name = Gribble

image_width = 250px
image_caption = "Limnoria" with eggs
regnum = Animalia
phylum = Arthropoda
subphylum = Crustacea
classis = Malacostraca
ordo = Isopoda
familia = Limnoriidae
familia_authority = White, 1850
subdivision_ranks = Genera
subdivision = "Limnoria" "Lynseia" "Paralimnoria"

A gribble is any of about 56 species of marine isopod from the family Limnoriidae. They are mostly pale white and small (1-4 mm long) crustaceans, although "Limnoria stephenseni" from subantarctic waters can reach 10 mm. The term gribble was originally assigned to the wood-boring species, especially the first species described from Norway by Rathke in 1799, "Limnoria lignorum". The Limnoriidae are now known to include seaweed and seagrass borers, as well as wood borers. There are three genera, "Paralimnoria" (two species wood boring), "Limnoria" (about 28 species wood boring, 20 species algal boring, and 3 species seagrass boring) and "Lynseia" (3 species seagrass boring). "Paralimnoria" occurs in the tropics, and has the most plesiomorphic characters. "Lynseia" are so far known only from Australia, while "Limnoria" has species in most seas. Those gribbles able to bore into living marine plants are thought to have evolved from a wood (dead plant) boring species.

Gribbles bore into wood and plant material for ingestion as food. The cellulose of wood is digested, most likely with the aid of cellulases produced by the gribbles themselves. The most destructive species are "Limnoria lignorum", "L. tripunctata" and "L. quadripunctata". Due to dispersal while inhabiting wooden ships, it is uncertain where these three mentioned species originated. Limnoriidae are second only to the Teredinidae in the amount of destruction caused to marine timber structures such as jetties and piers. "L. tripunctata" is unusually tolerant of creosote, a preservative often used to protect timber piles, due to symbiosis with creosote-degrading bacteria. Gribbles bore the surface layers of wood, unlike the Teredinidae which attack more deeply. Their burrows are 1-2 mm diameter, may be several centimetres long, and have the burrow’s roof punctured with a series of smaller ventilation holes. Attacked wood can become spongy and friable.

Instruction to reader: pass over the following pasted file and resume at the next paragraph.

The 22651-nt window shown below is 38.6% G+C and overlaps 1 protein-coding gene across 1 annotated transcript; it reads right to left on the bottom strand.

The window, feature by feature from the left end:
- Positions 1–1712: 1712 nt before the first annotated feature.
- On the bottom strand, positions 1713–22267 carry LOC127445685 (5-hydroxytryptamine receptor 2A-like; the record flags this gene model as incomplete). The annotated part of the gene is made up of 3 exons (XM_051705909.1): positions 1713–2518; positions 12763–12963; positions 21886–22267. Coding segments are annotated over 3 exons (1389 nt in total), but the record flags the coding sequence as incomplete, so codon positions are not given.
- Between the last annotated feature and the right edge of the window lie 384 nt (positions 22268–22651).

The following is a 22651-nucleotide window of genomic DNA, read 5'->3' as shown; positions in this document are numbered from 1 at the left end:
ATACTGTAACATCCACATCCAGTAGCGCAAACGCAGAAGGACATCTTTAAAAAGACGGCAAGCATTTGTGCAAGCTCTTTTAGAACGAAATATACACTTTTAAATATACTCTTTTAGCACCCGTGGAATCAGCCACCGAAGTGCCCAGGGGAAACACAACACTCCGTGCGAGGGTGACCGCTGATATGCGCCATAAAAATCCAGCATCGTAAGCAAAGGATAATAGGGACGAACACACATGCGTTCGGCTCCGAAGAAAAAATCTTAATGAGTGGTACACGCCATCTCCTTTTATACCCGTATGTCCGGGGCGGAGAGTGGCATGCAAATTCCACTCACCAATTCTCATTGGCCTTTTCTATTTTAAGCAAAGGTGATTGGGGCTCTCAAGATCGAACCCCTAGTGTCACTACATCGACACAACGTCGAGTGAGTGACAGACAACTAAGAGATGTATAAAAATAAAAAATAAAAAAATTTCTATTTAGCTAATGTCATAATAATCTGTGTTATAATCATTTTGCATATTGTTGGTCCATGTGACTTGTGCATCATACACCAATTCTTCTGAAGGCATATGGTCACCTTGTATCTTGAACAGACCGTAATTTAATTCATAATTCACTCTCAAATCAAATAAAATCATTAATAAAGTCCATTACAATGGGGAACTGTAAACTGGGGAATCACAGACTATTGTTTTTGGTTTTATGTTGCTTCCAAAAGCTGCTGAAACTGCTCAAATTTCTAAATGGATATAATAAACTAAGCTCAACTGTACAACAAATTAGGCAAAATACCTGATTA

Gribbles play an ecologically important role, by helping to degrade and recycle driftwood. Most seaweed boring gribbles attack holdfasts, and their activities can cause the seaweed to come adrift especially during storms.

For defence, gribbles can jam themselves within their burrows using their uropods, and block the tunnel with their rear disc-shaped segment, the pleotelson.

A number of crustaceans have evolved as commensals with Limnoriidae. "Chelura" are amphipods that inhabit the more severely attacked regions of gribble-attacked wood. "Donsiella" are tiny copepods that inhabit the brood pouch and body of Limnoriidae.

Key to genera

"See dichotomous key for instructions on using a key."

1: Body more than 6 times as long as wide. Pereopods (legs) 6 and 7 much longer than pereopod 5. Mandibular palp of at most 1 minute article. Maxillipedal palp of 1 or 3 articles. — "Lynseia"